Well, hopefully you’ve all been enjoying a wonderful holiday season and your muscles are nice and relaxed and back to normal after a busy FSC season. We thought we’d spread a little holiday cheer by giving you the story behind Gone Riding, one of our most well-loved local race promoters. Pour yourself another hot cocoa and enjoy!
Instead of our “Real Rider Interview”, we’re mixing things up to present this twist, the “Real Trail-Builder Interview”. We were lucky enough to catch Dave Berger sitting still for a few minutes last Endurance Season to interview him about the history and creation of Florida mountain biking and trail building. I started off the interview while David ran to grab us a few drinks on his bike, which of course, he spilled upon dismount. Throughout the interview, we were enraptured with the stories of now-closed epic trails and often laughing about the common experiences we too could relate to. We hope this gives you a nostalgic feeling, like it did for us.
Jemma: Tell me a little bit about your history of mountain biking. You told me earlier you started with motocross and transitioned over.
Dave: Started racing motocross in ‘72, was totally involved with that. In ‘89 I started riding a mountain bike and kind of left the motorcycle behind. I had actually owned a mountain bike for seven years and it had just been sitting in my garage. The tires were rotted all out and everything. So I’d heard about a mountain bike race and I literally went in one week from not riding, to racing.
Jemma: That’s a big transition.
Dave: Yeah, I was still hyped up on motorcycle racing and I wanted something to fill that need. I read a pamphlet and there was a little bike race near Dade City Florida and I jumped in. It was maybe 25 people. It was literally just a track where they took a lawnmower and it went through a field!
Jemma: Haha good story, though!
Dave: So I had to go down to Wal-Mart to get new tires because mine were rotted. I went out and raced and I literally didn’t even know how to shift my bike.
Jemma: So you were just hammering it as best you knew how, huh?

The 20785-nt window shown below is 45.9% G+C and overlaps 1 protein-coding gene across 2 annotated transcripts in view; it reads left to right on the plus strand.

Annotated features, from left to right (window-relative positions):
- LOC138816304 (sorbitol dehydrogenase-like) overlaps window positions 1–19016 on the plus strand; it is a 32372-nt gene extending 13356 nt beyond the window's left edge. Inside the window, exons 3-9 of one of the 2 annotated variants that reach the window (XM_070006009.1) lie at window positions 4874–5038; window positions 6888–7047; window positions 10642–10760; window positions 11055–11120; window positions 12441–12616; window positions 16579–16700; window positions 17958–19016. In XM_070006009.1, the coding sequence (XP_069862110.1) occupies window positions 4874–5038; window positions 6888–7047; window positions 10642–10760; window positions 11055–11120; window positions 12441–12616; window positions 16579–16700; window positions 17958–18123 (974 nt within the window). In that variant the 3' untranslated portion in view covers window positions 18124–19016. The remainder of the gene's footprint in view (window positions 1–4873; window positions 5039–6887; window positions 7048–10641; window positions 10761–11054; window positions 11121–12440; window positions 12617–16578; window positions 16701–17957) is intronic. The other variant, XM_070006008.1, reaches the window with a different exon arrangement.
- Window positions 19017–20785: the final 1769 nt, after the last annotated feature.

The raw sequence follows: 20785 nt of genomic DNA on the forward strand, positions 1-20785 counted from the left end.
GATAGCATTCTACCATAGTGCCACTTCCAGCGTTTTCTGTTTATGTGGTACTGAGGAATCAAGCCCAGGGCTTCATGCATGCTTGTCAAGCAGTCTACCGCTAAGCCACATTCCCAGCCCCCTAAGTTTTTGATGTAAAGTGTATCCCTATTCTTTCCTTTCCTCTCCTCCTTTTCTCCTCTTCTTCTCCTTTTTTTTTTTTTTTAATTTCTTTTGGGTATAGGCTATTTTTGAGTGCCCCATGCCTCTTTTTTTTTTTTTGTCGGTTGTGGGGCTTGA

Dave: Yeah, I had a blast and from then on I started racing more and more. I started to get involved. Back then there weren’t that many places to ride and so whoever was putting on a race had to build part of the trail. I got to where I was helping one of the promoters mark the trail and then build it and in exchange I’d get to race for free.
Jemma: Oh that’s cool. Nice setup!
Dave: In ‘93 we started Gone Riding Race Promotions, started doing our own races. It’s just been a hand in hand thing with racing and building trails. Like I said back then, there were only a handful of places. There were a few in South Florida, Santos didn’t exist back then. There were a couple places in Tampa. My first build was at Hard Rock, I started building that in 1990. We opened it up for mountain biking on the weekends for ten years. Then we opened up Razorback after that in 2000 and ran that until 2008 and that again was open on the weekends. Also, we built Carter Road Park which is Loyce Harpe Park now, down in Lakeland. We built that for a race.
We built the first six miles for a race and a club came in after that and started expanding it and maintaining it. That worked well. Santos, although I didn’t directly build any trails, a lot of the people that I knew that formed the original OMBA club were racers and they would race and ride at Hard Rock, so I was working with them and then we started doing races at Santos also. This place here (Haile’s Trails), there was another guy by the name of Jim that built about half of it, can’t remember his last name right now, I’ll think of it. It’s been a long time. He’s a good guy. We’ve expanded it over the years and built new trails. We’ve got a lot of options here. Right now it’s kind of the easy version. (This interview was conducted at the Haile’s Endurance Race 2017)
Jemma: Hmmmm. Can you imagine the hard version?
DC: Well, we’ll find out this fall I guess. Haha!
Dave: Then there was another trail in Brooksville called Grand Canyon. It’s near Croom. It’s similar to this, it’s an old mining camp built from the early ‘90s to 2000. A lot of clay, hardly any sand, one of the most intense trails I’ve ever seen. I helped build that one too. Talk about straight down and straight up. We used to do races there. It was relatively short, about four mile loops. The bad part about that was if it rained it was maddening because it was so slick. We just had so much bad luck, every time we scheduled a race it would rain. You couldn’t even ride the downhills it was so slick. Anyway, Razorback was my biggest pride. We had 14 miles of trail. It was a lot like this, all limestone quarries.
At this point, Russell Peelman comes up and starts reminiscing with Dave about the various endurance races held at all the old tracks from the 90s and 2000s. He agrees that Razorback was the treasure and the hardest trail of all. Once, while racing, he split his calf right open on his chain ring. He shows us the scar where he got 32 stitches from his sharkbite like wound. Russell tied his spare tube around his calf to “keep stuff from fallin’ out” and got back to the trailhead. Apparently Dave just handed him his first aid kit and got back to what he was working on. Russell drove himself to the ER and then the conversation moves on to another guy (Justin?) who split his face open. There’s apparently a photo of this guy inches from the ground still with his camelbak in his mouth. Undoubtedly, there are many gory glory stories of endo’s and crashes over the years. I suggested that Russell just cover his legs with tubes to be safe this round.